Scaled pricing: A new business model for music

The recording industry is in trouble. While the transition from analog records to digital CDs was a profitable one for Capitol, Universal, Sony/BMG, Warner Brothers, and the other big labels in the 1980s and early 1990s, the ongoing shift from physical media sales to digital delivery over the last decade has been a disaster. The signs of wrenching change are obvious: Shuttered CD stores, counterproductive DRM schemes, and a heavy-handed RIAA legal campaign against alleged infringers.

In recent years, some in the industry have recognized earlier missteps. We are now seeing a variety of business models to support legitimate digital music downloads. But they look unrealistic to me -- does anyone really think consumers will jump on yet another variation of online music subscriptions, crafted by Columbia's Rick Rubin or anyone else?

There are also per-song and per-album purchasing schemes. Are they the solution? Maybe not. Two recent, high-profile experiments involving Radiohead and Trent Reznor look iffy, and the labels can't seem to make up their minds about the iTunes/iPod/iPhone troika.

And here's one of the big problems with the per-song/per-album schemes: Unless you are already familiar with the music, how can you be sure it's worth the amount of money you pay (e.g., 99 cents per iTunes song) or even the prices that you suppose the music is worth at the time of purchase? Nothing is more frustrating than slapping down cash for something you think is going to be great, and then finding out that it's actually a dud.

This was my experience with the new Radiohead and Trent Reznor album downloads. I am a fan of both, and paid for each album -- $5 for the Trent Reznor/Saul Williams set, and over $9 for Radiohead's In Rainbows. Both su ... I mean, both were quite disappointing. And there weren't any good feelings associated with supporting two independent acts that I have liked for a long time. I just felt ripped off.

But I would have felt less ripped off had the price been cheaper. Say, $2 for each album. It also occured to me that I would have paid a lot more for earlier albums that they'd released. For instance, I bought Radiohead's OK Computer on CD when it was released ten years ago, and I have played it hundreds of times since then. Its value to me is significantly more than the $13 I shelled out for the disc in 1997.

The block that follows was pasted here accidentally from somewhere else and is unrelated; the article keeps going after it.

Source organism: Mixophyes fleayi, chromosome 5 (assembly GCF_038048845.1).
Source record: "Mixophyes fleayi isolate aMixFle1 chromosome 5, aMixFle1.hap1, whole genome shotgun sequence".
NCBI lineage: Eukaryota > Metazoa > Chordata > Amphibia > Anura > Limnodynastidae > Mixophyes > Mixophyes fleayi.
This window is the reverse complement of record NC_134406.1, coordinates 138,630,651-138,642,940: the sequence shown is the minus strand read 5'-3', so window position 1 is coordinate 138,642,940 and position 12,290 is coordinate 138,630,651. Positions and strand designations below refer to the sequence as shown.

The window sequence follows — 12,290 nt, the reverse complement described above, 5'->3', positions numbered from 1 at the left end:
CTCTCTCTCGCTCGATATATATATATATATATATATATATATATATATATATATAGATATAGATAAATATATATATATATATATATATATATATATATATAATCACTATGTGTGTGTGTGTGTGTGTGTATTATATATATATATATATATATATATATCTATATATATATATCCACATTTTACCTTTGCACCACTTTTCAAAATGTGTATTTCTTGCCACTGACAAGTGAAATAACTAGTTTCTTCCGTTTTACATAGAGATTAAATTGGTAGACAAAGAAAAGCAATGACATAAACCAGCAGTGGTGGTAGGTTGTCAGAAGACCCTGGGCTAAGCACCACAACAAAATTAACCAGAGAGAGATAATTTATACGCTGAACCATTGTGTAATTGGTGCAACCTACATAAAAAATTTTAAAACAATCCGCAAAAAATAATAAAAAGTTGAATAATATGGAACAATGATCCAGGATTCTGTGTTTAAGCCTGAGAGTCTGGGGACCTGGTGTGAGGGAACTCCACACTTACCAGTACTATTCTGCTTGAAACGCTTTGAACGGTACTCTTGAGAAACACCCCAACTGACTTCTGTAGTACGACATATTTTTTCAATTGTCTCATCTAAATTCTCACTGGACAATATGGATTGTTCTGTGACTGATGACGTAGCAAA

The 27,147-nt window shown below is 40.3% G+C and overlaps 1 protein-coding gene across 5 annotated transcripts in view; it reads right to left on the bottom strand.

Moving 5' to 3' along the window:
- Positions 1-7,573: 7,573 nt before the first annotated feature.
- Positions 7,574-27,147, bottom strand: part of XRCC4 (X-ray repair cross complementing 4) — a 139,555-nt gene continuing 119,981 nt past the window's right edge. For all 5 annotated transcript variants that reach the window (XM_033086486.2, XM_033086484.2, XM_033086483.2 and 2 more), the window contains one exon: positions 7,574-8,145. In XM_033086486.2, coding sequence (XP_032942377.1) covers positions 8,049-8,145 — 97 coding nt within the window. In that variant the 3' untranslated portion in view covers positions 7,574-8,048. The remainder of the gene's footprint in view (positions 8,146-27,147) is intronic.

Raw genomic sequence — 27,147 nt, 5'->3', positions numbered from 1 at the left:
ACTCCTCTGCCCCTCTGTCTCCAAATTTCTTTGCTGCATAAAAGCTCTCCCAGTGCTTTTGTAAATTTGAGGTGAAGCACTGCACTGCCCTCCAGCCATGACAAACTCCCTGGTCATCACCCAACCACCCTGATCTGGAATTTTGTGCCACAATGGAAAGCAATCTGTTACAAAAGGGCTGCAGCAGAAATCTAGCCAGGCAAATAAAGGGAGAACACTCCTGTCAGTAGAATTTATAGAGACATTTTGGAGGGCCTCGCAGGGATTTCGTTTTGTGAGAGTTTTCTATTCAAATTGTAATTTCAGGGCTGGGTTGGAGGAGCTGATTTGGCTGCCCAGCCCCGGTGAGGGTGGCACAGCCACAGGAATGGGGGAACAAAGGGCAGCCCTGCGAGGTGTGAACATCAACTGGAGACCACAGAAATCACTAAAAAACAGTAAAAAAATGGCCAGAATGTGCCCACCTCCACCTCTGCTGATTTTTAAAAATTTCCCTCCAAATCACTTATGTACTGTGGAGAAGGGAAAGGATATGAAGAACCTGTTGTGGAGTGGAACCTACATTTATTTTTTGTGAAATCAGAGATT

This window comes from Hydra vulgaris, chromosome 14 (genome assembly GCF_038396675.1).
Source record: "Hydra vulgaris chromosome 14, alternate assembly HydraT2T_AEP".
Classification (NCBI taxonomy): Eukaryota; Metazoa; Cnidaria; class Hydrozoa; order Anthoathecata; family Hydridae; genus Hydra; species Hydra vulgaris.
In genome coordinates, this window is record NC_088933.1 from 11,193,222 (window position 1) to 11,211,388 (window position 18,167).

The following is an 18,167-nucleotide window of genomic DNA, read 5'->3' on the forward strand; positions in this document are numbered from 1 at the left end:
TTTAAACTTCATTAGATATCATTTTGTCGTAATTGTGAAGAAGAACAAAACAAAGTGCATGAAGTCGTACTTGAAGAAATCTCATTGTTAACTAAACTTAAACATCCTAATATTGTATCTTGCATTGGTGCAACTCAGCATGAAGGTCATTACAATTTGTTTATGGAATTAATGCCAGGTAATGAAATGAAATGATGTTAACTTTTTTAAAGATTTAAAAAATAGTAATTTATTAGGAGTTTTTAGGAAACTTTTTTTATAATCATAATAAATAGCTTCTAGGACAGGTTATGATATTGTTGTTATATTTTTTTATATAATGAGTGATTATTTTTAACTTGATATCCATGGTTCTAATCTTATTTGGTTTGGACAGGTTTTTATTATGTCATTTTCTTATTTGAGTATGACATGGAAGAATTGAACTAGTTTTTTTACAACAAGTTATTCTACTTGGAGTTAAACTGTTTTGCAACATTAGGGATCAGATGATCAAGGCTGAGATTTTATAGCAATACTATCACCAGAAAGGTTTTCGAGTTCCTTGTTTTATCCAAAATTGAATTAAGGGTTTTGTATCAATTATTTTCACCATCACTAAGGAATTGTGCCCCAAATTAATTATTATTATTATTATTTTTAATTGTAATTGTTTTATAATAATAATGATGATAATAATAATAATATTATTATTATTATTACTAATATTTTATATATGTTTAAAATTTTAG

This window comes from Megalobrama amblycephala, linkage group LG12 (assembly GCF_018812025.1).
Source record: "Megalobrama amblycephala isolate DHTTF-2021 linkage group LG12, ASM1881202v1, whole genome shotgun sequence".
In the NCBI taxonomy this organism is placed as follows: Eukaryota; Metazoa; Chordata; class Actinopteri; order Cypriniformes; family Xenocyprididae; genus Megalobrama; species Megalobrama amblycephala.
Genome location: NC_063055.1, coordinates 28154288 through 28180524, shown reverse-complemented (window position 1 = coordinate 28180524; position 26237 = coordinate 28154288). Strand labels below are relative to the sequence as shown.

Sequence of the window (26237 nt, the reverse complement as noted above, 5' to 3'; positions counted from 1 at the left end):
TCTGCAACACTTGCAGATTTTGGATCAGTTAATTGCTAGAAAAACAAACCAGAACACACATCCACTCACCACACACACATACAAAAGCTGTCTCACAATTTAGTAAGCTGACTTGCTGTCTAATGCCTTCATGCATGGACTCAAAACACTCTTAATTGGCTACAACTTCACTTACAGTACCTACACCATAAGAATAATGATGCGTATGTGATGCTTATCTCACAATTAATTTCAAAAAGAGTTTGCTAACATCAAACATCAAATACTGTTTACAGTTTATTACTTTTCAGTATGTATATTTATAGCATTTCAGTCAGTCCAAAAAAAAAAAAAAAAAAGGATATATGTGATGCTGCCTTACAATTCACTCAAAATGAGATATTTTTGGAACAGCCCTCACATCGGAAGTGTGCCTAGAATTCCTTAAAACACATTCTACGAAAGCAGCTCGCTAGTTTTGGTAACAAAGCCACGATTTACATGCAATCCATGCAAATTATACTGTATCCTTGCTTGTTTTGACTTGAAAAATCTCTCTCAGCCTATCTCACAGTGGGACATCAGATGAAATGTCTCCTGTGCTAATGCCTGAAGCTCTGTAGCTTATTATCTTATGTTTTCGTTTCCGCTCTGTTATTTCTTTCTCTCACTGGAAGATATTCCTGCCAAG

And this made me think: Why doesn't pricing reflect the true value of the music to the individual consumer, rather than the unit value assigned by the band, the label, or the distributor? In the days of LPs and CDs, such a proposition would have been impossible. How would you know how much a consumer liked a disc or the songs on it, unless you asked them individually? But in the digital age, determining whether or not a consumer likes the music he or she has bought is easy. A measure already exists -- namely, the number of times someone plays a song -- and there is already a system to capture that metric, thanks to the software that people use to play mp3s and other music files. For instance, iTunes already counts the numbers of times I play each song. It's safe to assume that a new song I have played 26 times in the past two months is more valuable to me than a new song I have played just once.

So, instead of paying 99 cents for a song through the iTunes store, what if I agreed to pay a range of 30 cents to $1.50, and then charge my credit card one month later, based on the number of times I have played the song on my computer and in my iPod, relative to the total number of song plays I have initiated in the past four weeks? If I listen to it every day for an entire month, I would gladly pay $1.50. If I listen to it two times in the first week, and then never touch it again, then take my 30 cents. I don't feel so bad about shelling out 30 cents for a substandard song, and I don't mind paying $1.50 for a song that sings to my soul. This model would make buying online music much easier for me -- there wouldn't be any lingering doubts about whether or not to purchase something, or buyer's remorse.

Note that this is not the same as the scaled pricing model described by Chris Anderson on his Long Tail blog. The model I have described actually determines price based on a measure of like/dislike for individual listeners. Would this work for you, or are the existing pricing schemes for music downloads the way to go?

Copyright © 2007 IDG Communications, Inc.

Bing’s AI chatbot came to work for me. I had to fire it.
Shop Tech Products at Amazon